Horror has always been one of the most popular forms of fiction, with frightening themes appearing in art stretching back to the oldest traditional myths, as well as in modern media spanning film, television, literature and games - but you don't need to buy the latest AAA shocker to get a good fright. Some of the scariest experiences can be found in indie games, for free, on Itch.
Due to their interactive nature, video games are uniquely suited to give their audience a good fright. If you're not just a passive observer, the level of immersion will make the anxiety and tension hit different. The psychology of horror is well studied, and there are many methods to send shivers up someone's spine - many AAA horror titles rely on all the fancy graphics to make viscera glisten ever so stickily on the newly-split skull of whatever mutant zombie is nipping at your heels (not all, we definitely acknowledge that!) while some cheaper titles coax out YouTube-worthy reactions by flashing an over-contrasted face on the screen when you least expect.
There is, however, a strata of horror games that eschew these devices in favor of a more unnerving, subtle approach. Decidedly less common than the bolder takes on horror which have been hyperpopularized by YouTube and streamer culture, some of these games won't scare you outright but rather instill a lingering sense of dread and unease. Some don't even have any real scares at all, but rely on atmosphere to become creepy. Ultimately relying on such primal sources of fear instead of a monster work in their favor - no monster design is scarier than the unknown, and after a game finally reveals its boogeyman, the magic is gone. When there is no monster to reveal, the mystery remains.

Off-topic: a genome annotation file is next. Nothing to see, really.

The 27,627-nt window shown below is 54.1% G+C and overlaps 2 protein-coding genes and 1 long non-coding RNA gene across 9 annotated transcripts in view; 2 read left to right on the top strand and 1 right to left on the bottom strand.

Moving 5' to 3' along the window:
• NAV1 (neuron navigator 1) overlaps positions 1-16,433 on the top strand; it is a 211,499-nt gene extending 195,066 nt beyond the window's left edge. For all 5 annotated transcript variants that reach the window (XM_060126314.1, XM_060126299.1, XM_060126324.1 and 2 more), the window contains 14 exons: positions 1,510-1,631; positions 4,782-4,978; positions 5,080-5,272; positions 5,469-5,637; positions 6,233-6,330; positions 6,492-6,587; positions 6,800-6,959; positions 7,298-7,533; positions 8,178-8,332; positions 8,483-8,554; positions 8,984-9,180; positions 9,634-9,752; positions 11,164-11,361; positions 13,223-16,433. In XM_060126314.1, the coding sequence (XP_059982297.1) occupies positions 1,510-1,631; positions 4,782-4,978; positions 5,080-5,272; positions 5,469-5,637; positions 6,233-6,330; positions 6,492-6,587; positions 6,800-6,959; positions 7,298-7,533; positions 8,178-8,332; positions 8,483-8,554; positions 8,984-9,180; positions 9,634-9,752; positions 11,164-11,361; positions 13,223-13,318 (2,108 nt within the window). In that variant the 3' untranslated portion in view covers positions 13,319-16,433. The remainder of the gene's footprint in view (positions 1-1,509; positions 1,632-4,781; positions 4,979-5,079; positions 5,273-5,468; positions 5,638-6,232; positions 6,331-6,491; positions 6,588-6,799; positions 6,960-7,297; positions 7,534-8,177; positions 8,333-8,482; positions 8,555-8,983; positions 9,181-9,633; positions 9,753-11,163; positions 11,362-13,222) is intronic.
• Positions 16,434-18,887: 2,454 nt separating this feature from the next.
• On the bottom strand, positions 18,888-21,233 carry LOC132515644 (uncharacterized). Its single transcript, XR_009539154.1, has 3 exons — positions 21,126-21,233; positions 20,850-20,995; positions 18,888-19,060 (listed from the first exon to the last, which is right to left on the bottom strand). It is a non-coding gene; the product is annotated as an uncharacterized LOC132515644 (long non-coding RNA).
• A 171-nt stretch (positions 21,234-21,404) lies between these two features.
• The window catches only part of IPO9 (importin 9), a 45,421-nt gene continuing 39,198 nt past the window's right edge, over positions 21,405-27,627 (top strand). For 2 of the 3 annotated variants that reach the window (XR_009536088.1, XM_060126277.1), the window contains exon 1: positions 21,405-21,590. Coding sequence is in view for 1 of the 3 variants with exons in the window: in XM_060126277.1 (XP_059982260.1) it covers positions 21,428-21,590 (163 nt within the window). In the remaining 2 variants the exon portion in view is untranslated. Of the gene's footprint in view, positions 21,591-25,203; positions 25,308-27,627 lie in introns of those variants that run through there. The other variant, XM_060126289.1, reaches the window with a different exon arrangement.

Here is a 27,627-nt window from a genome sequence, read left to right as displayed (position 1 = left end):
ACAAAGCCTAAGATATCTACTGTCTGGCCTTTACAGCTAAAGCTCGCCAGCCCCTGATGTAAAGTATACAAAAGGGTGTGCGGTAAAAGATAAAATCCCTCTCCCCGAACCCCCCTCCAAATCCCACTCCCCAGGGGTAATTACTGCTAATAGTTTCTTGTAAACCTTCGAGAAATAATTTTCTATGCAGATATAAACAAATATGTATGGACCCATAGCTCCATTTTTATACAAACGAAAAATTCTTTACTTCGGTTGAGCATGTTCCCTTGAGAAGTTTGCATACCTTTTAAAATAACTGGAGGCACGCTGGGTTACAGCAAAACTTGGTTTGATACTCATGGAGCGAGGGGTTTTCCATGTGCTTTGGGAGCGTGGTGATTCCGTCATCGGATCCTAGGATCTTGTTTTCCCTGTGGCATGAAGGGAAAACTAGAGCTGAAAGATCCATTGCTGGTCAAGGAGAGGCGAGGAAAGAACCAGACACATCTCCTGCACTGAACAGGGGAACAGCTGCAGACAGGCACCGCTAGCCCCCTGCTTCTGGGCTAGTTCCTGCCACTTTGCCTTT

Itch.io has long been the home of free and cheap indie titles which places the developers and the players first, becoming a storefront that cultivates originality and experimentation. Even so, it is full of more formulaic horror games, so we've collected 5 of the most unnerving and unusual atmospheric horror titles you can play for free - or, if you want, you can support the developers too.
The Black Iris
Cosmic horror and abandoned secret research facilities are pretty common tropes in horror, but the tone and execution of The Black Iris makes it stand both out and apart. We definitely don't want to spoil anything here - this is true of every title on this list, making speaking about them all the harder - but this extremely stylish lo-fi game doesn't fall back on clichés.
Whenever you're not busy being freaked out, take a few moments to appreciate the lovely aesthetic and art direction that went into The Black Iris - masterful application of colour and space deliver on the otherworld feeling, and the occasional use of fixed camera angles bring out the retro sensibilities.
Adding to the overall inescapable atmosphere is the fantastic soundtrack and sparse use of real footage to lend the strange happenings in the research facility a sense of authenticity. The indirect storytelling approach will leave you hunting for notes and such to uncover the truth of what happened, and if you miss some you might end up confused - but then, that's sort of the point, isn't it?
Beyond being a great atmospheric horror game you can play for free, Arboreta Games deserves extra credit for forwarding all revenue to West Dunbartonshire Community Foodbank - they proved their donation with receipts. Try out The Black Iris by downloading it, and do kick some money their way too if you can.
If you're looking for a masterclass in short atmospheric horror, look no further. September 1999 can be played through from start to finish in around 5 minutes. Honestly, being free and so brief, there really isn't any reason for you not to just go and play it right now, unless you're scrolling through this article on your phone while commuting or something.
Without saying anything about what happens, many of the reasons why September 1999 works is how it happens. Found-footage horror is hardly a novel idea, but this game uses the chromatic aberration and interlacing typical of cameras from the era to sell the environment. You don't need a beast of a gaming PC for this, nor was it made on an insane AAA budget, but still the game is surprising photorealistic - not to reality, but to what actual home-video looks like from the late 90's.